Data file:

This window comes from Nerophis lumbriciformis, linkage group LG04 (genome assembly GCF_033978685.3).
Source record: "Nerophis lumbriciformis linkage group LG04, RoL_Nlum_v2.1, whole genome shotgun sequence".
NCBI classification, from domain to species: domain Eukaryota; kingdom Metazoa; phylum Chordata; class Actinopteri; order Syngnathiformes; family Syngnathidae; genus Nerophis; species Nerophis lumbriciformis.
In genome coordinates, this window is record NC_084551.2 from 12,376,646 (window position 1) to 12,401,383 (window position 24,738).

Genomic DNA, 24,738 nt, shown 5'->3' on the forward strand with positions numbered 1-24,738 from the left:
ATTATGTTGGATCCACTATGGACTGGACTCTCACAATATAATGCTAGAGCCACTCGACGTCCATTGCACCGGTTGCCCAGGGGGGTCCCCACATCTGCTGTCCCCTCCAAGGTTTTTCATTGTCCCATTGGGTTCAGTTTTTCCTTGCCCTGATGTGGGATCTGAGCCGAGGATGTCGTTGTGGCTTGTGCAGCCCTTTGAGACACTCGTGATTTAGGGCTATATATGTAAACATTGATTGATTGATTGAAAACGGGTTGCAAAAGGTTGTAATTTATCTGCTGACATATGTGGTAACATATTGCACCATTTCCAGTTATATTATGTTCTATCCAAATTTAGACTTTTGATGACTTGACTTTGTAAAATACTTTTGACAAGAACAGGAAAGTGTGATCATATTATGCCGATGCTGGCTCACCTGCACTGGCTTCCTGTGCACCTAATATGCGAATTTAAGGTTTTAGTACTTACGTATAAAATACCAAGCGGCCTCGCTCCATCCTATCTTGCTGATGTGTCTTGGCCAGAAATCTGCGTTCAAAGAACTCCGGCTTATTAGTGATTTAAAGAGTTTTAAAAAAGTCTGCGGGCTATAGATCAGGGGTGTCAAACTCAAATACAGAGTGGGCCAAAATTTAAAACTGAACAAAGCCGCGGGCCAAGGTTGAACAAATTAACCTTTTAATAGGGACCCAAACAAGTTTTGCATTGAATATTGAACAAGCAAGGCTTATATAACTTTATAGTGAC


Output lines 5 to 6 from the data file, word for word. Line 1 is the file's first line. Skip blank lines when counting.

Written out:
Genomic DNA, 24,738 nt, shown 5'->3' on the forward strand with positions numbered 1-24,738 from the left:
ATTATGTTGGATCCACTATGGACTGGACTCTCACAATATAATGCTAGAGCCACTCGACGTCCATTGCACCGGTTGCCCAGGGGGGTCCCCACATCTGCTGTCCCCTCCAAGGTTTTTCATTGTCCCATTGGGTTCAGTTTTTCCTTGCCCTGATGTGGGATCTGAGCCGAGGATGTCGTTGTGGCTTGTGCAGCCCTTTGAGACACTCGTGATTTAGGGCTATATATGTAAACATTGATTGATTGATTGAAAACGGGTTGCAAAAGGTTGTAATTTATCTGCTGACATATGTGGTAACATATTGCACCATTTCCAGTTATATTATGTTCTATCCAAATTTAGACTTTTGATGACTTGACTTTGTAAAATACTTTTGACAAGAACAGGAAAGTGTGATCATATTATGCCGATGCTGGCTCACCTGCACTGGCTTCCTGTGCACCTAATATGCGAATTTAAGGTTTTAGTACTTACGTATAAAATACCAAGCGGCCTCGCTCCATCCTATCTTGCTGATGTGTCTTGGCCAGAAATCTGCGTTCAAAGAACTCCGGCTTATTAGTGATTTAAAGAGTTTTAAAAAAGTCTGCGGGCTATAGATCAGGGGTGTCAAACTCAAATACAGAGTGGGCCAAAATTTAAAACTGAACAAAGCCGCGGGCCAAGGTTGAACAAATTAACCTTTTAATAGGGACCCAAACAAGTTTTGCATTGAATATTGAACAAGCAAGGCTTATATAACTTTATAGTGAC